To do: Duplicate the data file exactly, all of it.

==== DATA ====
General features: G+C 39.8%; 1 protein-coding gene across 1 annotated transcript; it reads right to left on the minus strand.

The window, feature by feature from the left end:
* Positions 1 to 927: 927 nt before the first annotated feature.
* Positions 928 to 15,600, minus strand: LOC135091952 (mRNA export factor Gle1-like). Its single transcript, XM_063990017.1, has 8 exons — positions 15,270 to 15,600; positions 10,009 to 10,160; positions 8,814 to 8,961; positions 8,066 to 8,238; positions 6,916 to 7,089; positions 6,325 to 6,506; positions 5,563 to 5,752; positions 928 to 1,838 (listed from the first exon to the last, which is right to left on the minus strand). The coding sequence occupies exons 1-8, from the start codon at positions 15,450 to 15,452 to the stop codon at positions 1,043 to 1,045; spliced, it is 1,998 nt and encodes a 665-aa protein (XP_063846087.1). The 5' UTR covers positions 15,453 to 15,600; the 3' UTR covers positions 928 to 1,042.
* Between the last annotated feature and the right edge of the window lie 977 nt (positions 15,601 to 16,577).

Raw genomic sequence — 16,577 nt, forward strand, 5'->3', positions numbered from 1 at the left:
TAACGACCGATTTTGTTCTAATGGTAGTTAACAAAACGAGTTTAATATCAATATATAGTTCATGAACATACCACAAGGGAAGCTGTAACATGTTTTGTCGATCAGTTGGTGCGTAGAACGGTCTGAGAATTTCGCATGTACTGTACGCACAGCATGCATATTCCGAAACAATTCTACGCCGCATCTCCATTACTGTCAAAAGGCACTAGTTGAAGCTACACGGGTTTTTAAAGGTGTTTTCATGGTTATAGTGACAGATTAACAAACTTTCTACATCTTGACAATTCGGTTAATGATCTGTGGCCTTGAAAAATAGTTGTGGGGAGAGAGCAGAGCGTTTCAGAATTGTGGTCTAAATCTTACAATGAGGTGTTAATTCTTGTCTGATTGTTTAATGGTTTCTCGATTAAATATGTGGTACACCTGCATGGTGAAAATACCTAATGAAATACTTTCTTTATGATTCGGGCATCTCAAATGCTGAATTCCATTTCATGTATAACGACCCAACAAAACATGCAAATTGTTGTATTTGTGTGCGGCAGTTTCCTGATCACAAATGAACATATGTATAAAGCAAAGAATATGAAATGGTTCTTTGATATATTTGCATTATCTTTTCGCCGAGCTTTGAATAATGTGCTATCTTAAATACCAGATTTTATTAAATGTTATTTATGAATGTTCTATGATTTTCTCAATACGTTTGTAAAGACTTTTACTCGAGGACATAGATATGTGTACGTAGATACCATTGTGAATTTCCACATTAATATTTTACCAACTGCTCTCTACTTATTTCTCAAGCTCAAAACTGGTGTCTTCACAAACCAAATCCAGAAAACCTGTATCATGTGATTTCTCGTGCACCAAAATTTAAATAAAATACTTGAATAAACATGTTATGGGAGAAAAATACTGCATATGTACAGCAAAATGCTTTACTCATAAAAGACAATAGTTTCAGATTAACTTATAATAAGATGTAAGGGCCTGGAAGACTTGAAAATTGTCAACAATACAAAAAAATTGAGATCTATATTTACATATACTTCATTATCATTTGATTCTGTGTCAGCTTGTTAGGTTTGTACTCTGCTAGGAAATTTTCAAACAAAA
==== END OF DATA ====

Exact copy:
General features: G+C 39.8%; 1 protein-coding gene across 1 annotated transcript; it reads right to left on the minus strand.

The window, feature by feature from the left end:
* Positions 1 to 927: 927 nt before the first annotated feature.
* Positions 928 to 15,600, minus strand: LOC135091952 (mRNA export factor Gle1-like). Its single transcript, XM_063990017.1, has 8 exons — positions 15,270 to 15,600; positions 10,009 to 10,160; positions 8,814 to 8,961; positions 8,066 to 8,238; positions 6,916 to 7,089; positions 6,325 to 6,506; positions 5,563 to 5,752; positions 928 to 1,838 (listed from the first exon to the last, which is right to left on the minus strand). The coding sequence occupies exons 1-8, from the start codon at positions 15,450 to 15,452 to the stop codon at positions 1,043 to 1,045; spliced, it is 1,998 nt and encodes a 665-aa protein (XP_063846087.1). The 5' UTR covers positions 15,453 to 15,600; the 3' UTR covers positions 928 to 1,042.
* Between the last annotated feature and the right edge of the window lie 977 nt (positions 15,601 to 16,577).

Raw genomic sequence — 16,577 nt, forward strand, 5'->3', positions numbered from 1 at the left:
TAACGACCGATTTTGTTCTAATGGTAGTTAACAAAACGAGTTTAATATCAATATATAGTTCATGAACATACCACAAGGGAAGCTGTAACATGTTTTGTCGATCAGTTGGTGCGTAGAACGGTCTGAGAATTTCGCATGTACTGTACGCACAGCATGCATATTCCGAAACAATTCTACGCCGCATCTCCATTACTGTCAAAAGGCACTAGTTGAAGCTACACGGGTTTTTAAAGGTGTTTTCATGGTTATAGTGACAGATTAACAAACTTTCTACATCTTGACAATTCGGTTAATGATCTGTGGCCTTGAAAAATAGTTGTGGGGAGAGAGCAGAGCGTTTCAGAATTGTGGTCTAAATCTTACAATGAGGTGTTAATTCTTGTCTGATTGTTTAATGGTTTCTCGATTAAATATGTGGTACACCTGCATGGTGAAAATACCTAATGAAATACTTTCTTTATGATTCGGGCATCTCAAATGCTGAATTCCATTTCATGTATAACGACCCAACAAAACATGCAAATTGTTGTATTTGTGTGCGGCAGTTTCCTGATCACAAATGAACATATGTATAAAGCAAAGAATATGAAATGGTTCTTTGATATATTTGCATTATCTTTTCGCCGAGCTTTGAATAATGTGCTATCTTAAATACCAGATTTTATTAAATGTTATTTATGAATGTTCTATGATTTTCTCAATACGTTTGTAAAGACTTTTACTCGAGGACATAGATATGTGTACGTAGATACCATTGTGAATTTCCACATTAATATTTTACCAACTGCTCTCTACTTATTTCTCAAGCTCAAAACTGGTGTCTTCACAAACCAAATCCAGAAAACCTGTATCATGTGATTTCTCGTGCACCAAAATTTAAATAAAATACTTGAATAAACATGTTATGGGAGAAAAATACTGCATATGTACAGCAAAATGCTTTACTCATAAAAGACAATAGTTTCAGATTAACTTATAATAAGATGTAAGGGCCTGGAAGACTTGAAAATTGTCAACAATACAAAAAAATTGAGATCTATATTTACATATACTTCATTATCATTTGATTCTGTGTCAGCTTGTTAGGTTTGTACTCTGCTAGGAAATTTTCAAACAAAA